Ahead of the World Water-Tech Innovation Summit, we spoke to Jay Iyengar, Senior Vice President & Chief Innovation and Technology Officer at Xylem who shares her insights on how Xylem is leading the digital transformation of water .

There is a lot of buzz around the digitisation of water and wastewater: what does this mean to Xylem and the customers you serve around the world?

Water challenges are escalating all over the globe, and the need for massive investment in water infrastructure to address these issues is growing more urgent. According to OECD estimates, $1.3 trillion needs to be invested to annually upgrade and maintain water infrastructure in developing countries and emerging markets. But research indicates that utilities can save between $7 to $12.5 billion each year by implementing smart water solutions that reduce operational inefficiencies and optimise capital expenditures.

As more utilities embrace smart water, they will be able to shift resources to data-driven preventative maintenance and away from far more expensive emergency interventions. This will drive quantum gains in water efficiency, productivity and safety, allowing the water sector to scale to meet the world’s escalating water challenges. We’ve seen how digital technologies have transformed other industries. Now digital transformation is happening here in the water sector, and it truly is the opportunity of a lifetime. Xylem is a Fortune 1000 company and the largest pure play water technology company in the world. We provide world-class solutions and expertise across the water cycle, and we are committed to helping lead the digital transformation of water.

What areas of innovation are delivering the most value for the industry and why?

Cutting-edge technologies are creating major value across the water cycle. Here are three examples:

The first relates to the issue of water scarcity. Thames Water is the largest water and wastewater services provider in the UK. As London and the South East of England are already severely water-stressed areas, the utility wished to prevent a predicted shortfall in water supply by investing in smart water technologies that would enhance the productivity of its operations. Thames Water installed a smart network that delivers comprehensive, accurate daily data reads across the entire network. This data helps the utility address water loss and identify supply issues such as continuous use that can indicate non-revenue water (NRW) or wastage. The smart network, based on actual usage, also empowers Thames Water customers to understand their water consumption via an online usage report. As a result, individual consumption among those using the meters has been reduced by 13 percent.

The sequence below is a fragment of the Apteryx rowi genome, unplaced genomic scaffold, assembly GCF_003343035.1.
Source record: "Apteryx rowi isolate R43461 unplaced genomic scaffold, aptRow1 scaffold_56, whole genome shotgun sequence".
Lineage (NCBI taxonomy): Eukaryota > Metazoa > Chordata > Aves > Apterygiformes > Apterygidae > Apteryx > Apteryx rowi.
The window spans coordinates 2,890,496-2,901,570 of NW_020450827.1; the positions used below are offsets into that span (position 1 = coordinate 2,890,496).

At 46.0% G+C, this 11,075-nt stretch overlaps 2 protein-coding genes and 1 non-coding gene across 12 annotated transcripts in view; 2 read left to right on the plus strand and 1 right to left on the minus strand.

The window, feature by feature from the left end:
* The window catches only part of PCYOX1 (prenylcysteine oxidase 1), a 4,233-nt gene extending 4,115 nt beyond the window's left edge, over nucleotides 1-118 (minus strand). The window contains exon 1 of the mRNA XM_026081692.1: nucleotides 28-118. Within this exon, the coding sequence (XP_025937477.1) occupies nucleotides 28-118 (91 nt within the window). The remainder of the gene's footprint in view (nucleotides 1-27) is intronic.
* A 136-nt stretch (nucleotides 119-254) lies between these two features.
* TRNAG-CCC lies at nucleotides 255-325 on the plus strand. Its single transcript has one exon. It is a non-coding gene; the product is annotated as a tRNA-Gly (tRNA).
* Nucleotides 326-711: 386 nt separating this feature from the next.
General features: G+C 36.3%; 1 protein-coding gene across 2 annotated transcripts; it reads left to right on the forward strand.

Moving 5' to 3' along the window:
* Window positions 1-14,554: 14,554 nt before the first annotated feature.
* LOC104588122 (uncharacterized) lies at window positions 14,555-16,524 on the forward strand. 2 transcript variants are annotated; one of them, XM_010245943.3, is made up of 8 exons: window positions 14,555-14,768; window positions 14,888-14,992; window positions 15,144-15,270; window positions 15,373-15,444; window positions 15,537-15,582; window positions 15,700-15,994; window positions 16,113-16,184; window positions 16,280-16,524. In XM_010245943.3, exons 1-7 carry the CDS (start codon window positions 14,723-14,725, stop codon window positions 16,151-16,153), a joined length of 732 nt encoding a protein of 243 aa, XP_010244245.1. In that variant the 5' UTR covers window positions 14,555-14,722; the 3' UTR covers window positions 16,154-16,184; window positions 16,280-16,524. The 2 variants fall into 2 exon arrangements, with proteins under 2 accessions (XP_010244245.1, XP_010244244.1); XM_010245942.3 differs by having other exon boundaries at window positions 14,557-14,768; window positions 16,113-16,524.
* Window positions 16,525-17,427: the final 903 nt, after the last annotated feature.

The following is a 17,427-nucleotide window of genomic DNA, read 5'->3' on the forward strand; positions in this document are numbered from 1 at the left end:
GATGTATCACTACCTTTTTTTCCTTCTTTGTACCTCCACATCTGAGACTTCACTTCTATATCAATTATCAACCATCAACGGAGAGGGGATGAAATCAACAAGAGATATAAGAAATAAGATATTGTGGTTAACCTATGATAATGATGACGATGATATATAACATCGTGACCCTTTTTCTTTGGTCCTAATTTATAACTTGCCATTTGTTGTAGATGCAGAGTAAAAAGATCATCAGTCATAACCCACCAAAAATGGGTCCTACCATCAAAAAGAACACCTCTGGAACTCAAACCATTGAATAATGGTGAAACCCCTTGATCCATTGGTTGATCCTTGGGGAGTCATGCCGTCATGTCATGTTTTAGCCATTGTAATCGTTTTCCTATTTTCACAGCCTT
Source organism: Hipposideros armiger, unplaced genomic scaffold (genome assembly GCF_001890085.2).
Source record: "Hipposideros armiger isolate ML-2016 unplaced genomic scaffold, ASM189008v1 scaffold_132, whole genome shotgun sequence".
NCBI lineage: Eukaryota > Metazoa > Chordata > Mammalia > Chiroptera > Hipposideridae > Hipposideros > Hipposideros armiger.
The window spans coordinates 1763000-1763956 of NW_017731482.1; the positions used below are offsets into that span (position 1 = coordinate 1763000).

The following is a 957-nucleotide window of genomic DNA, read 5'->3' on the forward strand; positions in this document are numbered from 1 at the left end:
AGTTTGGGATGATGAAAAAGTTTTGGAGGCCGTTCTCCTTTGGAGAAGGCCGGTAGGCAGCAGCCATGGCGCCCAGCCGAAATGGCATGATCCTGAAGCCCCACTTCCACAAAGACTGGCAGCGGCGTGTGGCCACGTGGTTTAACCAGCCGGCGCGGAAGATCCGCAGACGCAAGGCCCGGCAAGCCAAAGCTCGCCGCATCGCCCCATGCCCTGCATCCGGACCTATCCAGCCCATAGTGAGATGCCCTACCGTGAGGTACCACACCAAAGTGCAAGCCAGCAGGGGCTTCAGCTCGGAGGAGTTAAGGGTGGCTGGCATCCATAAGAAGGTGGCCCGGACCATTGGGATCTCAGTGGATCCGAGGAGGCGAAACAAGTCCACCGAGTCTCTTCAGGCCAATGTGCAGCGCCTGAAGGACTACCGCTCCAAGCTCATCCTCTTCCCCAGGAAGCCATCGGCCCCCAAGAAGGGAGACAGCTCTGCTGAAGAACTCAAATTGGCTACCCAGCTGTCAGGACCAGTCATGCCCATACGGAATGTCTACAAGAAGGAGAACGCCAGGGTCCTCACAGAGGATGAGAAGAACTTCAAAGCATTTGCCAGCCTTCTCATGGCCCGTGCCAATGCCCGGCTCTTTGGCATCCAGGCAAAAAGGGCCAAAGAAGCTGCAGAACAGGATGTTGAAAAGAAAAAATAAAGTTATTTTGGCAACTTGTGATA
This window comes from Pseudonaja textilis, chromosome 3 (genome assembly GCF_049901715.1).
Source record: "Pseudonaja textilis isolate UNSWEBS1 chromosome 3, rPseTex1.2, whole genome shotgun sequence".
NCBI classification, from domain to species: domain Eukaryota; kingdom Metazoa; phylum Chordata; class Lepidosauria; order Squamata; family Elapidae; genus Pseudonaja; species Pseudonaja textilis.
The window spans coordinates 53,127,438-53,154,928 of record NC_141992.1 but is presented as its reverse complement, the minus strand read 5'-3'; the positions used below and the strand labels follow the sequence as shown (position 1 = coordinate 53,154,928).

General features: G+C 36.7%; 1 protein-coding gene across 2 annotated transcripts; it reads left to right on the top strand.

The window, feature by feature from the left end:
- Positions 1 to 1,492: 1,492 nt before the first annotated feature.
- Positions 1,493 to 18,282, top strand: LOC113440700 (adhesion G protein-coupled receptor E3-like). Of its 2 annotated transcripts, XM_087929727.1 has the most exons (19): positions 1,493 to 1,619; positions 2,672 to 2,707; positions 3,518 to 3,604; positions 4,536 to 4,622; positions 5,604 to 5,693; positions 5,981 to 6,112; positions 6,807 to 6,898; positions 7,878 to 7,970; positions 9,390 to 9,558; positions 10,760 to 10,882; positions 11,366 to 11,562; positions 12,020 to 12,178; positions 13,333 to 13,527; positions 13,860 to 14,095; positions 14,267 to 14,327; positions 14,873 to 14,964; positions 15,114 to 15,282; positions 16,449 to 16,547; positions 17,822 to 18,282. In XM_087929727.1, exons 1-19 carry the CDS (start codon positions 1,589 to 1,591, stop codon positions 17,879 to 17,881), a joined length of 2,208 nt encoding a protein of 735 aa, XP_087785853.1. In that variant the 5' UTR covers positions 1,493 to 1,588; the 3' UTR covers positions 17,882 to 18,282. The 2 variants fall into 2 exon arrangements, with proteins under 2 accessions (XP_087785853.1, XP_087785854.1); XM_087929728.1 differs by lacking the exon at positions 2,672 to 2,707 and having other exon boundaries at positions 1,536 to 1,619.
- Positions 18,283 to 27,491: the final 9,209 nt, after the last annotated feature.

The next example also addresses water scarcity through the lens of non-revenue water. New digital technologies are offering powerful ways to detect water losses and prevent major investment in repairs. For instance, the Evides Watercompany in the Netherlands has been able to deploy leading-edge pipeline condition assessment technology to deliver precise, actionable data, helping pinpoint the exact locations of anomalies in the transmission steel pipe between Rotterdam and The Hague. This Smart Water solution produced an estimated capital savings of 1.1M Euros.

The third example is about resiliency challenges. Like Israel and Singapore, the city of Los Angeles decided to turn to recycled water several years ago to help its water system and citizens address the severe water issues in their region. Xylem had the privilege of playing a role in helping develop the technology for the Terminal Island Water Reclamation Plant. We installed the first-ever large-scale UV/chlorine process to treat wastewater to drinking water standards, creating a critical new tool to combat water scarcity challenges. The plant can purify and recycle more than 12 million gallons of water per day.